The second doc I want to mention, my very favorite film of the ones I saw, is called "Kicking It" - and follows 8 soccer teams participating in the 2006 Homeless World Cup held in South Africa. This was an iconic sports hero movie and devastating commentary all in one incredible package. This was the only movie that moved me to tears and did so about 15 separate times, always unexpectedly and always sincerely. I was so impressed by how gracefully the movie communicated the need for attention to the issue of homelessness while inspiring with its themes of resiliency and hope. ESPN has picked up this movie - I'm not sure if it's for theatrical release or televised - but I can't recommend it enough. It really will change your life. Check out more info, or donate to the Homeless World Cup project at:

Honorable mention for the weekend goes out to "Ballast," the only drama in my bunch, from director Lance Hammer. It's an impressive and fluid narrative following a family, composed entirely of local non-actors, dealing with loss in the Mississippi Delta during a bleak winter.

Interesting that there was this pervasive theme of gritty reality, using non-actors to tell even the fictional stories. I was entirely impressed with 2 actors playing the parts of parents in one movie, "Momma's Man," then I learned that the 2 are the director's actual parents! That's incredible. They were superb, though! It'd be interesting if we do see a movement among filmmakers away from impeccably rehearsed performances and toward a grittier, more organic storytelling. Although it's not happening yet judging from the popularity of "Juno." Sorry, I can't help getting political. Ha.

Wednesday, January 9, 2008

Bethany Grundle on Hillary's Campaign and the Meaning of Womanhood

There's a lot of buzz this week about Hillary Clinton's alleged crying episode in a New Hampshire coffeeshop. While speaking with a group of women pre-caucus, Hillary's voice warbled and now everyone is speculating about whether this constituted a "cry." Bethany wanted to make a few comments about the challenges facing women in male-dominated professions, drawing on her own experience as a journalist. Anyway, I'll let her tell you the rest.

Friday, January 4, 2008

Rainy Day Resolutions for the Insane

I don't usually use SeriouslyJazzed as a forum for personal reflection, mostly because it seems unethical for me to be getting paid so much to talk about my personal life. But I just had a pretty uplifting experience involving two of the resolutions (or "goals" if you are cliche-phobic) I made for 2008. The first of these is "Be happier." That might sound too simple or sweeping to some of you but I really think I can make this work. If I just take the time to be more present and grateful for the moments and experiences in my life, and really focus on how they're making me happy, won't I just be happier? We'll find out.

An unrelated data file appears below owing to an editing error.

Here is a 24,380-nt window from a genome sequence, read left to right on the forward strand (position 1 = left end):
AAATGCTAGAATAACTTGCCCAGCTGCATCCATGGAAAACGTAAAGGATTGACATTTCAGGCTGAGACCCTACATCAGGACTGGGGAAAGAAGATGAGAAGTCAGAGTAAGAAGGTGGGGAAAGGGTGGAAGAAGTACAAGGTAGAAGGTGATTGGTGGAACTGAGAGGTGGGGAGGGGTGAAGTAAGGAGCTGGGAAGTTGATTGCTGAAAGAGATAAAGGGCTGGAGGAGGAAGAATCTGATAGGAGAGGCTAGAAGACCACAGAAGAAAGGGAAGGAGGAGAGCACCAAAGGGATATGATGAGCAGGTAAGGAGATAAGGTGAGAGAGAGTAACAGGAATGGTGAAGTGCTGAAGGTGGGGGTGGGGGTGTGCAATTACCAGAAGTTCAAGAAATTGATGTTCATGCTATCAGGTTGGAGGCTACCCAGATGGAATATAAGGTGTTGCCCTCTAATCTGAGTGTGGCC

The second resolution came about with a friend as I was in the midst of resolving to "eat more organic," "ride my bike more," "volunteer more," "make a website," "write a screenplay," etc, and she suggested "Feel Less Guilty." At first I felt bad about how guilty I'm always feeling, haha, but I resolved to feel less so.

ANYWAY. Today it is raining and I wanted to go for a run. I thought, "I'll run in the rain - how fun and eccentric of me!" So I put on running tights and a water-resistant jacket and went out to run. Then I remembered two things: 1) "water-resistant" is not the same thing as "water-proof." 2) "Eccentric" is a euphemism for "Mentally deranged."

Within minutes I was completely soaked. I don't know why in my head this wasn't obvious - I guess I was picturing the rain gently caressing my eyelids while I remained comfortable underneath my clothes. But imagine jumping into a pool wearing a full jacket and pants and shoes, then getting out and running. The water didn't drain or get "wicked" away, it seeped into my clothes and shoes and stayed there. I thought I would have to turn around immediately and even then I might not make it home alive. But then I started warming up and some wonderful things happened.

First, because my ipod was on under my jacket I couldn't reach it to switch the songs, which I usually do compulsively, listening to about 5 seconds of each song. So I had to sit through the entirety of every song, including the Jingle Cats version of "White Christmas" (which also features dogs). And without the ability to control my playlist, I found myself relaxing and focusing less on the music and more on my surroundings. And because I was soaking wet, I didn't think at all about the discomfort of physical exertion. I completely surrendered control of these things and just enjoyed the raindrops on my cheeks and the sensation of cold after stepping in a puddle and then my foot warming up again. And I really had fun.

I did cut the run short, but I didn't feel bad about it.

Wednesday, January 2, 2008

It's Bedtime Fun with Bethany Grundle: Warren Buffett's Million-Dollar Challenge

This week: Bethany analyzes Warren Buffett's Million-dollar Challenge. What will it mean for struggling billionaires?

The Grundle Report is your only pre-adolescent independent news source for all the stories the mainstream media is overlooking. Even people with bedtimes should have access to this kind of hard news. Gritty! Sexy! Bethany!